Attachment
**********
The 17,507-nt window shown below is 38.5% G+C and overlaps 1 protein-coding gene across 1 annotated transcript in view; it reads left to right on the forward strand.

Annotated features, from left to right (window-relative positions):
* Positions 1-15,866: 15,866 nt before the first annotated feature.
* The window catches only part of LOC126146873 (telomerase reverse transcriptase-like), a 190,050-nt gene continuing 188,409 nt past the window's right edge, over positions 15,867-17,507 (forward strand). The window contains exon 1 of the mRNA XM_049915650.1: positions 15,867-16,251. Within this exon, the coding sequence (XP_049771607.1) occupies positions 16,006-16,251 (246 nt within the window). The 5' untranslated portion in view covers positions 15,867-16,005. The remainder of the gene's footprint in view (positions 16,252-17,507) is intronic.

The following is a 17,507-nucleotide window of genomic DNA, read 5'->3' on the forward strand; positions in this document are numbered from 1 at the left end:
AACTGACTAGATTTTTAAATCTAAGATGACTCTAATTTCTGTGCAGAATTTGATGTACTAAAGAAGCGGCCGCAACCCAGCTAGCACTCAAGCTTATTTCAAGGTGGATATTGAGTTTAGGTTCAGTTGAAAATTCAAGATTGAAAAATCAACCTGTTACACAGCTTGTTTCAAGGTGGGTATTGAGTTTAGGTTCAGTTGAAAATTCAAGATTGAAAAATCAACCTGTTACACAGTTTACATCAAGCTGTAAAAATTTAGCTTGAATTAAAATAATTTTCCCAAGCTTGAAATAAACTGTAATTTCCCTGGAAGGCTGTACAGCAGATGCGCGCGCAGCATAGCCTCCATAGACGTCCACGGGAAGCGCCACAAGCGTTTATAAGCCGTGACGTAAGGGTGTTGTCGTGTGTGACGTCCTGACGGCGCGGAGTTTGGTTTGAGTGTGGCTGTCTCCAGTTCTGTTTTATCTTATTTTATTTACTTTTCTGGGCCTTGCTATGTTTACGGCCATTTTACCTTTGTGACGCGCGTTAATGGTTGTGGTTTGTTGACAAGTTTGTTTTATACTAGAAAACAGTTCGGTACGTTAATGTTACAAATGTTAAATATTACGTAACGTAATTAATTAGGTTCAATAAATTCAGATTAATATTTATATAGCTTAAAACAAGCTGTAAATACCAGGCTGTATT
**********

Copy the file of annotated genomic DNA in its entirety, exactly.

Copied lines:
The 17,507-nt window shown below is 38.5% G+C and overlaps 1 protein-coding gene across 1 annotated transcript in view; it reads left to right on the forward strand.

Annotated features, from left to right (window-relative positions):
* Positions 1-15,866: 15,866 nt before the first annotated feature.
* The window catches only part of LOC126146873 (telomerase reverse transcriptase-like), a 190,050-nt gene continuing 188,409 nt past the window's right edge, over positions 15,867-17,507 (forward strand). The window contains exon 1 of the mRNA XM_049915650.1: positions 15,867-16,251. Within this exon, the coding sequence (XP_049771607.1) occupies positions 16,006-16,251 (246 nt within the window). The 5' untranslated portion in view covers positions 15,867-16,005. The remainder of the gene's footprint in view (positions 16,252-17,507) is intronic.

The following is a 17,507-nucleotide window of genomic DNA, read 5'->3' on the forward strand; positions in this document are numbered from 1 at the left end:
AACTGACTAGATTTTTAAATCTAAGATGACTCTAATTTCTGTGCAGAATTTGATGTACTAAAGAAGCGGCCGCAACCCAGCTAGCACTCAAGCTTATTTCAAGGTGGATATTGAGTTTAGGTTCAGTTGAAAATTCAAGATTGAAAAATCAACCTGTTACACAGCTTGTTTCAAGGTGGGTATTGAGTTTAGGTTCAGTTGAAAATTCAAGATTGAAAAATCAACCTGTTACACAGTTTACATCAAGCTGTAAAAATTTAGCTTGAATTAAAATAATTTTCCCAAGCTTGAAATAAACTGTAATTTCCCTGGAAGGCTGTACAGCAGATGCGCGCGCAGCATAGCCTCCATAGACGTCCACGGGAAGCGCCACAAGCGTTTATAAGCCGTGACGTAAGGGTGTTGTCGTGTGTGACGTCCTGACGGCGCGGAGTTTGGTTTGAGTGTGGCTGTCTCCAGTTCTGTTTTATCTTATTTTATTTACTTTTCTGGGCCTTGCTATGTTTACGGCCATTTTACCTTTGTGACGCGCGTTAATGGTTGTGGTTTGTTGACAAGTTTGTTTTATACTAGAAAACAGTTCGGTACGTTAATGTTACAAATGTTAAATATTACGTAACGTAATTAATTAGGTTCAATAAATTCAGATTAATATTTATATAGCTTAAAACAAGCTGTAAATACCAGGCTGTATT